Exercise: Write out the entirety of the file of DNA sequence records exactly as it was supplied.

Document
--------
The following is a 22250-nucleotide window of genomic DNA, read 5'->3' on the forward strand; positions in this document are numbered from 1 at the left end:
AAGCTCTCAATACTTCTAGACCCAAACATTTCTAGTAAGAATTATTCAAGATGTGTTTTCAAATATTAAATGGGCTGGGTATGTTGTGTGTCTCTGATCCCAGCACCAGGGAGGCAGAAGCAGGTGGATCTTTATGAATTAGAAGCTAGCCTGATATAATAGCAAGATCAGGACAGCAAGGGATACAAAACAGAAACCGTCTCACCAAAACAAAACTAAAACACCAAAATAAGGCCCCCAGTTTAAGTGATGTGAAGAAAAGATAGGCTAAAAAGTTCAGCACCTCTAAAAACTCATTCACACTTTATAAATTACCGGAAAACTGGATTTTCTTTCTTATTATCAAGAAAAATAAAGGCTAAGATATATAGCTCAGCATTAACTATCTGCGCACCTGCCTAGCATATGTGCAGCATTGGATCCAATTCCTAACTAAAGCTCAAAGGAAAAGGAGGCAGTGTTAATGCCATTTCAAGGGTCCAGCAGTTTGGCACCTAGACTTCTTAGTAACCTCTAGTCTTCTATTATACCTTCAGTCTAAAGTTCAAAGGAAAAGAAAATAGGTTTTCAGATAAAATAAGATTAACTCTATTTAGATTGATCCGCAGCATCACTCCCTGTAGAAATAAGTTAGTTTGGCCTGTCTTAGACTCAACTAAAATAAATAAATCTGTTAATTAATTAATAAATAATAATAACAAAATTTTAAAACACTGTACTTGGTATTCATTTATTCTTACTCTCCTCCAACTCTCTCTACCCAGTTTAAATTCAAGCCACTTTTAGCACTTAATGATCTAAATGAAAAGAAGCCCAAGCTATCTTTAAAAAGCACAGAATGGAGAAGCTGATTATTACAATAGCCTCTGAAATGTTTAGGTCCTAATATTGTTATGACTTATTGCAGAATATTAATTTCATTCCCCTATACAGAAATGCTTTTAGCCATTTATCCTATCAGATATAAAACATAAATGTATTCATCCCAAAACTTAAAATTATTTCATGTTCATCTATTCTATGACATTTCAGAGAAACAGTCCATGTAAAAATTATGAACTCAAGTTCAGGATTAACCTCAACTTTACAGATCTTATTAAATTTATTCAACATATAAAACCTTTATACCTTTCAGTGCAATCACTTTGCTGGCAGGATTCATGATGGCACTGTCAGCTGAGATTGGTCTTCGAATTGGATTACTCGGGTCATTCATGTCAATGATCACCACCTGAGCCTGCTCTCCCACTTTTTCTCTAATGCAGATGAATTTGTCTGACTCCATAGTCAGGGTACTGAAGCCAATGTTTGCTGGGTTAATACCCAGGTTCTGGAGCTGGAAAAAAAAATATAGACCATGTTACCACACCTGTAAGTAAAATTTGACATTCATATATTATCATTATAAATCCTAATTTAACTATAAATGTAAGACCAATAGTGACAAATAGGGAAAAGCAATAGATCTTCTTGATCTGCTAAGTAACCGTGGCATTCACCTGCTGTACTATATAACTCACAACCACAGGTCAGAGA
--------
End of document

The following is a 22250-nucleotide window of genomic DNA, read 5'->3' on the forward strand; positions in this document are numbered from 1 at the left end:
AAGCTCTCAATACTTCTAGACCCAAACATTTCTAGTAAGAATTATTCAAGATGTGTTTTCAAATATTAAATGGGCTGGGTATGTTGTGTGTCTCTGATCCCAGCACCAGGGAGGCAGAAGCAGGTGGATCTTTATGAATTAGAAGCTAGCCTGATATAATAGCAAGATCAGGACAGCAAGGGATACAAAACAGAAACCGTCTCACCAAAACAAAACTAAAACACCAAAATAAGGCCCCCAGTTTAAGTGATGTGAAGAAAAGATAGGCTAAAAAGTTCAGCACCTCTAAAAACTCATTCACACTTTATAAATTACCGGAAAACTGGATTTTCTTTCTTATTATCAAGAAAAATAAAGGCTAAGATATATAGCTCAGCATTAACTATCTGCGCACCTGCCTAGCATATGTGCAGCATTGGATCCAATTCCTAACTAAAGCTCAAAGGAAAAGGAGGCAGTGTTAATGCCATTTCAAGGGTCCAGCAGTTTGGCACCTAGACTTCTTAGTAACCTCTAGTCTTCTATTATACCTTCAGTCTAAAGTTCAAAGGAAAAGAAAATAGGTTTTCAGATAAAATAAGATTAACTCTATTTAGATTGATCCGCAGCATCACTCCCTGTAGAAATAAGTTAGTTTGGCCTGTCTTAGACTCAACTAAAATAAATAAATCTGTTAATTAATTAATAAATAATAATAACAAAATTTTAAAACACTGTACTTGGTATTCATTTATTCTTACTCTCCTCCAACTCTCTCTACCCAGTTTAAATTCAAGCCACTTTTAGCACTTAATGATCTAAATGAAAAGAAGCCCAAGCTATCTTTAAAAAGCACAGAATGGAGAAGCTGATTATTACAATAGCCTCTGAAATGTTTAGGTCCTAATATTGTTATGACTTATTGCAGAATATTAATTTCATTCCCCTATACAGAAATGCTTTTAGCCATTTATCCTATCAGATATAAAACATAAATGTATTCATCCCAAAACTTAAAATTATTTCATGTTCATCTATTCTATGACATTTCAGAGAAACAGTCCATGTAAAAATTATGAACTCAAGTTCAGGATTAACCTCAACTTTACAGATCTTATTAAATTTATTCAACATATAAAACCTTTATACCTTTCAGTGCAATCACTTTGCTGGCAGGATTCATGATGGCACTGTCAGCTGAGATTGGTCTTCGAATTGGATTACTCGGGTCATTCATGTCAATGATCACCACCTGAGCCTGCTCTCCCACTTTTTCTCTAATGCAGATGAATTTGTCTGACTCCATAGTCAGGGTACTGAAGCCAATGTTTGCTGGGTTAATACCCAGGTTCTGGAGCTGGAAAAAAAAATATAGACCATGTTACCACACCTGTAAGTAAAATTTGACATTCATATATTATCATTATAAATCCTAATTTAACTATAAATGTAAGACCAATAGTGACAAATAGGGAAAAGCAATAGATCTTCTTGATCTGCTAAGTAACCGTGGCATTCACCTGCTGTACTATATAACTCACAACCACAGGTCAGAGA